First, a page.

Yesterday was also a huge day because it was the day we all got our cell phones! my number is 0241317596 . If I call you it won't cost you a thing but costs me a lot of my little pay. I can text you cheaply but not sure when you'll actually get it or if you will so that will be fun. I hear skype is only 15 cents a minute to call here and you can get calling cards. It would make my day to hear from people. Even a Suave/Dan type call of 30 seconds would rock. Don't forget that I'm 4 hours ahead of the eastern time zone and I operate on different hours. I go to bed around 9 here and wake up by 5 and have classes from 8/5. That means calling windows would be from 1 am (perfect for DDs) to 4am and 1pm and 5pm eastern time.

The biggest part about yesterday was our placement though! They drew out a huge map of Ghana with sidewalk chalk and announced us one at a time with dancing. I had asked for a Twi speaking, small village, and to not do tourism. I am now taking Ewe classes 4 hours a day, in a village of 10,000, and doing tourism. At first I was like...umm ok. I've been doing Twi for 2 months almost and now I'll just use it for getting around. The more I read into it the better I feel about it. It's a big project and I'm lucky to get it. I will be living in the Volta Region, the most scenic of the 10 regions in Ghana. It is seperated from the rest of the country by the largest manmade lake in the world, Lake Volta. I am stationed at Kpetoe, pronounced pat away, a village on the border of Togo. Being walking distance from another country will be fun. The best part is that I get to be the only volunteer working with Kente in the city in which it started. If you don't know what Kente is you should look it up as much as you can and let me know anything interesting you find. Simply, its the expensive hand woven fabric that is the most famous in all of Africa, especially West Africa. I will be working with the ecotourism board there and they have set me lofty goals that I'm sure I'll get into later. It's very exciting and a little overwhelming.
Now I live in a house that speaks twi, my english is switching to ghanian english, and I'm trying to learn Ewe. Ewe is harsh, the exact same word can mean gun, closed, or plucked if it's accented in a way. Today at lunch was the first time since I got here that I got down, it sucked. I'm placed literally 26 hours of travel away from my two closest buds Adam and Mikey, working on a pretty important assignment, frustrated with a new language, and not sure what meat was grinded on top of my rice in a bucket for lunch. The hopeless feeling passed didn't last too long but still wasn't fun. Won't be the last time I feel like that I have a feeling.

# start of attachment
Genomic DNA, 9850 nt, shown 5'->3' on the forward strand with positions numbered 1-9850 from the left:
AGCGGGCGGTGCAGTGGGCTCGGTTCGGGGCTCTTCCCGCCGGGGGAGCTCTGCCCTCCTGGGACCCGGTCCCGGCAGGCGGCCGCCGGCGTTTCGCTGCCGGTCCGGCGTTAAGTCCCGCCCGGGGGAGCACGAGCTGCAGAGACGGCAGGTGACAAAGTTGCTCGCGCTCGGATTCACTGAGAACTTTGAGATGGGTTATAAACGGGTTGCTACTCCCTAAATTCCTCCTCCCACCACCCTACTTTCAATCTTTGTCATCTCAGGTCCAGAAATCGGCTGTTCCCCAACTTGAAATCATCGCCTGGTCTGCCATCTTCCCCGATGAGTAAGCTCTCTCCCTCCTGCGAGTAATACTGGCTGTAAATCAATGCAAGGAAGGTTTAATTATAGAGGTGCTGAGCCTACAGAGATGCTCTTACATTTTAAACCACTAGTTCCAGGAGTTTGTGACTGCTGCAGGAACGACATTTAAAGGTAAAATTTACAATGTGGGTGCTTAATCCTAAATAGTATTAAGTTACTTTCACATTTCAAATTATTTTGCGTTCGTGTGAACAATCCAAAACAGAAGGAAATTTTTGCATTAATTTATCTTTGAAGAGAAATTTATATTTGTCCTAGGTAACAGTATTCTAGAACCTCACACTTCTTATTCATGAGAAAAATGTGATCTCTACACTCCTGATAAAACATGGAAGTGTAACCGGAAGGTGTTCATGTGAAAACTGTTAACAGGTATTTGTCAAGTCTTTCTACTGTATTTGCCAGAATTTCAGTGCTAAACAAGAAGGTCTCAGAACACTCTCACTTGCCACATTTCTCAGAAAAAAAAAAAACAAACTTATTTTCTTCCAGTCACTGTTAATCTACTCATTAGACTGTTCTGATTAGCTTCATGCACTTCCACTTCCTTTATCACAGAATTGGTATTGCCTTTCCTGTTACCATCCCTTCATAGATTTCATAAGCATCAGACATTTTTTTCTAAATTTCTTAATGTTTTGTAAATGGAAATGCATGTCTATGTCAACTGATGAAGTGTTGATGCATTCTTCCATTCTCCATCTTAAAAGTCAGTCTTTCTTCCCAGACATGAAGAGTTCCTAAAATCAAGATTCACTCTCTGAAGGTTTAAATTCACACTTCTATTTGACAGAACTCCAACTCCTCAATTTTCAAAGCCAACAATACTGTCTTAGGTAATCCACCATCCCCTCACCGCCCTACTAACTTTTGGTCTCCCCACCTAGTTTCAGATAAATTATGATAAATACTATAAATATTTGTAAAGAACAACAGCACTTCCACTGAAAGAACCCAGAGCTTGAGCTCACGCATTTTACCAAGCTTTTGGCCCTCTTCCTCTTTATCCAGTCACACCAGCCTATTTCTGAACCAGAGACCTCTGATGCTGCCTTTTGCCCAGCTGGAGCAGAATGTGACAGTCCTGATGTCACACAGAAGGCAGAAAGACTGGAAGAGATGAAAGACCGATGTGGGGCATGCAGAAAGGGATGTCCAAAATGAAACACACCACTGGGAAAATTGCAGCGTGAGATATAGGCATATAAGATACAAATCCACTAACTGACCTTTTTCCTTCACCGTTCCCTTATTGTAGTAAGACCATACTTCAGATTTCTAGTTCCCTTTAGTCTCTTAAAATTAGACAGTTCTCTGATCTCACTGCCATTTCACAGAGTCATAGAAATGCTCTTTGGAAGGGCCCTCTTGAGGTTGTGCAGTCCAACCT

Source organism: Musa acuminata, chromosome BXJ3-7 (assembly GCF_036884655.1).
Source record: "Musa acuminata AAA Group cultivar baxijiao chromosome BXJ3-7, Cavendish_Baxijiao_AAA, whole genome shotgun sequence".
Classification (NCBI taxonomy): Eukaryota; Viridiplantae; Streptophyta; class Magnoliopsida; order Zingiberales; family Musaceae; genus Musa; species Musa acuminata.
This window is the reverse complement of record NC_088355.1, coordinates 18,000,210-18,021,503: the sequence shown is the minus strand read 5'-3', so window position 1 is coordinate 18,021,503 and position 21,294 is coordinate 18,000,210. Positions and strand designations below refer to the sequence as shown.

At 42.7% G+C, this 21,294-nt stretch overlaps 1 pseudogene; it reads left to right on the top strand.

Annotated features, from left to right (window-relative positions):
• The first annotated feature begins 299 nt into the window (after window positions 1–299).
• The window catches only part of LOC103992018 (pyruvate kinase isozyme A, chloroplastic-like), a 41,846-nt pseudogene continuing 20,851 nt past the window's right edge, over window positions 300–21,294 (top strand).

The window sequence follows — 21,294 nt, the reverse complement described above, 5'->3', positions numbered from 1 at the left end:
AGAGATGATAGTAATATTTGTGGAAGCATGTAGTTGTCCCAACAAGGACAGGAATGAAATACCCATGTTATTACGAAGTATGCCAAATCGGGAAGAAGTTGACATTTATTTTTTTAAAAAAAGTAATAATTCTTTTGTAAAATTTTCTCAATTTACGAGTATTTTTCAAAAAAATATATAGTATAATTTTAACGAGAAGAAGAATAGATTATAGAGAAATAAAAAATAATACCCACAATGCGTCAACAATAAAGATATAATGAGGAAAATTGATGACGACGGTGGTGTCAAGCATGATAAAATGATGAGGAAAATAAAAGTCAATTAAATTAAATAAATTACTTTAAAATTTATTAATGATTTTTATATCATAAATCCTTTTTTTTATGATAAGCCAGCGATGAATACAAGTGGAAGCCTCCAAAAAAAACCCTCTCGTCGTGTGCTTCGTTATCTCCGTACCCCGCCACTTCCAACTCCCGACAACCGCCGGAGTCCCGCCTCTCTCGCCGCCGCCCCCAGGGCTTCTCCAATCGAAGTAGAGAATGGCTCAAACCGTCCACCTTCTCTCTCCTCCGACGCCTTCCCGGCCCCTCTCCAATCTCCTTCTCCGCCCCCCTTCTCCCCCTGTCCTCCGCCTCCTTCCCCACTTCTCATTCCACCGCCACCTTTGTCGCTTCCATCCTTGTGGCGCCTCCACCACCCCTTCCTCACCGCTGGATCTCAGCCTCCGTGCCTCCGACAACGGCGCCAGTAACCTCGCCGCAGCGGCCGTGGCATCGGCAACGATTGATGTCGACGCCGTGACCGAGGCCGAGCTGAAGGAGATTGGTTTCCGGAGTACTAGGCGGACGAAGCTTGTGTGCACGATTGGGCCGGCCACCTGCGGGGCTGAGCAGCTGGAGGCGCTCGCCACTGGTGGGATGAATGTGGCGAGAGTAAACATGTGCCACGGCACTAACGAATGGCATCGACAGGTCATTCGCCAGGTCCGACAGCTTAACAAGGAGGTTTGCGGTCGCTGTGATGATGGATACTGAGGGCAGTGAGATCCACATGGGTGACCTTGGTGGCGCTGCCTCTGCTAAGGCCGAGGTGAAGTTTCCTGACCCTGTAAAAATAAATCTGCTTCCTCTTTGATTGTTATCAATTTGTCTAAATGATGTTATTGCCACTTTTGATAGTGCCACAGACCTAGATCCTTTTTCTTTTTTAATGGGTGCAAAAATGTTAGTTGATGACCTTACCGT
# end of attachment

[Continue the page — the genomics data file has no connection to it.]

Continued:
Last night I showed the boys a lot pictures and they loved them, some really great quotes.
"God has blessed you with many beautiful lady friends, except for that crazy one."

Friday, October 10, 2008


This is Dan' sis finishing up his post for him, he ran out of time to post all the pics. He told me what the rest of them are, however I don't think the correct ones got sent. He said "one is of me and the ambassador", this is the only one with him with a specific person, and I'm doubting it's the ambassador, but here's Dan in class, with someone who someday might be an ambassador.

"the cafeteria at the deaf school"

This is the road that goes to Karley's house. It was the best run I've ever had in Africa. The hills were crazy after this little one.

This is me after a day of classes. I even took notes.

Swing of Things

Heck ya Bosox. I hope we get to beat Manny in an East/West coast series.

In Ghana sporting news, Team Obruni, white person, won 5 straight games a few nights ago. Karley and I organized a football game a few nights ago. It was like out of Fields of Dreams, the kids came out of the fields with their cleats in hands to play on a dirt field with 2 stick for each goal. 65ish in total so we played pickup winner stay if it's a tie go to a shoot out style. They said You are very strong, which I think is African for you run around and push hard but suck at soccer. They asked what team I played for in America and I said the Smokey Bandits so now they think it's some American Premier League team.
Anyways the 5 day site visit was truely awesome. Karley is a transfer from Kenya and can cook like no other. She even taught me some. One day we visited Alison from Michigan. She works at a Deaf School and they used ASL! I could communicate with them better than most Africans. Karley is a teacher so I got to sit in on the classes which was amazing. My Twi is coming along very well actually thanks to all my practice back in the states.
Now all my group of volunteers is back together. Tonight is our last night in a hotel and tomorrow we get our host families for the next 9 weeks of training. This morning I got locked in my room and thankfully my buds got me a leatherman so that I could break out, I felt like a badass. Monday is the big day, we get our site placements. The regions of ghana are about as diverse as the US but it's the size of Oregon so it's crazy and where you end up will really tell you what type of stay you will have. I had my last interview today and I asked for a small village but we'll see. It was a hard choice.
I've gotten lots of emails about the cost of things here. It's my retirement plan I think. A round of shots for 5 guys will cost you under 1 CD, almost a dollar, and you don't tip. 3 dollars, that's more than I tip my server at Arnies.